Chappelle, Emmett

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Chappelle, Emmett


There are many ways that we could determine if there is life on other planets. The easiest method would be to look for aliens or any of the hallmarks

of civilization. But what if the life-form was microbial? Bacterial life may exist, but would we know it if we saw it?

Emmett Chappelle is a noted biochemist who has, among other accomplishments, devised a method for answering this question. Born on October 25, 1925, in Phoenix, Arizona, he received his B.S. in biochemistry from the University of California in 1950. From 1950 to 1953 he worked as an instructor in biochemistry at Meharry Medical College in Nashville, Tennessee. Chappelle received his M.S. in biochemistry in 1954 from the University of Washington and then returned to California, where he served as a research associate at Stanford University and as a scientist for the Research Institute of Advanced Studies at Stanford. In 1966 he began his work with the National Aeronautics and Space Administration (NASA) as an exobiologist and astrochemist. In 1977 Chappelle moved to the Goddard Space Flight Center as a remote sensing scientist.

His research with Grace Picciolo led to his invention of a method for the detection of adenosine triphosphate (ATP) . The technique takes advantage of the naturally occurring luciferase enzyme and the chemical luciferin. Both are obtained from the lantern of a firefly; hence, this technique is sometimes referred to as a "firefly bioluminescent assay." In combination with ATP and magnesium ions, luciferin and luciferase fluoresce, generating a light intensity that is proportional to the amount of ATP present.

The advantage of fluorescence is that a properly constructed photo-multiplier, under dark conditions, can detect the emission of a single photon , so it is possible to monitor for very low concentrations of ATP. The patented invention outlines how this fluorescence can be used for the detection of bacteria, particularly in a urine sample, thereby speeding the diagnosis of a bacterial infection.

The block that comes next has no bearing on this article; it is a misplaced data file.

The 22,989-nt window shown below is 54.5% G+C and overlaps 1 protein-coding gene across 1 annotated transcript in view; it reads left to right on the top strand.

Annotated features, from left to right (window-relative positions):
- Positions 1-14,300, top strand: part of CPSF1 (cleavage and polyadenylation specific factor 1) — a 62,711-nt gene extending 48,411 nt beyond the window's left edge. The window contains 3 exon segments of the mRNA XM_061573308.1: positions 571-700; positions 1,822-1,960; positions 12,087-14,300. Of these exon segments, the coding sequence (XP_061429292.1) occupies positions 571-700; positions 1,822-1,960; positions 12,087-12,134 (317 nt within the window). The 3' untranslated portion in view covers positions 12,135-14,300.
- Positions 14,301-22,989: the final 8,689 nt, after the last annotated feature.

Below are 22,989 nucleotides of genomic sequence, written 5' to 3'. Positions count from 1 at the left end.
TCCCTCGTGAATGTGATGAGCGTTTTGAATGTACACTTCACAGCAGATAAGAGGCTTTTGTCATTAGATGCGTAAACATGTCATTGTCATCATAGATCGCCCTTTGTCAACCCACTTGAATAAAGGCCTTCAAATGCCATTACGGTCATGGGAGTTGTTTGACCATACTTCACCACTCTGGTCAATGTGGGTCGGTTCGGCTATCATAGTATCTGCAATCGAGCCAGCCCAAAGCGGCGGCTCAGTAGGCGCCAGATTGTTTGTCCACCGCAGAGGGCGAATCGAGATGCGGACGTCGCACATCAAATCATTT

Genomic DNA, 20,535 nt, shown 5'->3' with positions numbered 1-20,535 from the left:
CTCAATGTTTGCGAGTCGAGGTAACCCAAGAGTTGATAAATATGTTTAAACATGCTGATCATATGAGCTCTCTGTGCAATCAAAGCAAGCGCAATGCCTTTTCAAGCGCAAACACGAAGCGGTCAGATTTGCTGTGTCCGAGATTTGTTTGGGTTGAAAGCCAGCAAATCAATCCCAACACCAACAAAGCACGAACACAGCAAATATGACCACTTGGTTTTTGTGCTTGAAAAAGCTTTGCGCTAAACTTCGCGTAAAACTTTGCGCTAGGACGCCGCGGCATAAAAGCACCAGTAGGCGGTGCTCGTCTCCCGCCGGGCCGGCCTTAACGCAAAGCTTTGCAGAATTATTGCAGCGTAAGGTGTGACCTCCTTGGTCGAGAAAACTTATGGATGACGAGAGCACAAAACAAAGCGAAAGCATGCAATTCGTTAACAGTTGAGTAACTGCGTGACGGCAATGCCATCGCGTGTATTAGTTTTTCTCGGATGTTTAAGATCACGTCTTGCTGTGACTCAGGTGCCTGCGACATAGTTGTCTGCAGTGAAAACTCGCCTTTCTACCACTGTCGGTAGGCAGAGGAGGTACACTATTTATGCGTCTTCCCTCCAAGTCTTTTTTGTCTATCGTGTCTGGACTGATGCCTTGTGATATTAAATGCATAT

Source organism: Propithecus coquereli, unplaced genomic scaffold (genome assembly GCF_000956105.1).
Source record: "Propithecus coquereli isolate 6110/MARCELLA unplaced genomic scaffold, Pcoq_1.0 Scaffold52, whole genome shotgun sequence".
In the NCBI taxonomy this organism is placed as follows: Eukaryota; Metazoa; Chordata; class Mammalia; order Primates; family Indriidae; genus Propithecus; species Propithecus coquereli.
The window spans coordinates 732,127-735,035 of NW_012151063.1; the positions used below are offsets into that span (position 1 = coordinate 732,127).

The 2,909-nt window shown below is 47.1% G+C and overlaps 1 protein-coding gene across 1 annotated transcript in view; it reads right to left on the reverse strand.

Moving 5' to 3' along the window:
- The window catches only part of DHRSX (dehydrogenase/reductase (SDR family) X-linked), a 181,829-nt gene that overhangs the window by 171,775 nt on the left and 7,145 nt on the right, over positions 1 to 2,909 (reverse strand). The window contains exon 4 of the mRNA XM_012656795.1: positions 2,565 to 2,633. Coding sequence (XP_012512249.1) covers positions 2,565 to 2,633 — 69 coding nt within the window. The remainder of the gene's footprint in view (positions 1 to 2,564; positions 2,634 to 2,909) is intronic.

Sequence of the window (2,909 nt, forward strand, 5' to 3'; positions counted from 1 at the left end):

However, such a technique can be applied to any determination of ATP. If extraterrestrial life exists, then there is the possibility that it will employ either ATP or a similar energy molecule. If that energy molecule is introduced into a firefly bioluminescent assay, then light will be produced and it can be measured. The detection of ATP or a similar molecule would be good evidence for the presence of extraterrestrial life.

More recently, Chappelle has been involved in the use of laser-induced fluorescence as a method for determining the health of forest vegetation. The photosystem of green plants uses fluorescence as one way to lose excess energy from absorbed photons, accounting for between 2 and 6 percent of the total absorption. Measuring the amount of fluorescence over a forest allows researchers to monitor the amount of photosynthesis that is occurring. This technique has two significant advantages: First it is nonintrusive and can be used with living plants. Second, it can be performed from within a low-flying airplane, allowing researchers to monitor remote areas.

For his work investigating the biochemistry of life, Chappelle has won numerous awards including NASA's Exceptional Scientific Achievement Medal.

see also Global Warming.

Todd W. Whitcombe

Internet Resources

Bellis, M. "Emmett W. Chappelle." Available from <>.

Brown, M. C. "Emmett W. Chappelle: Biochemist." Available from <>.

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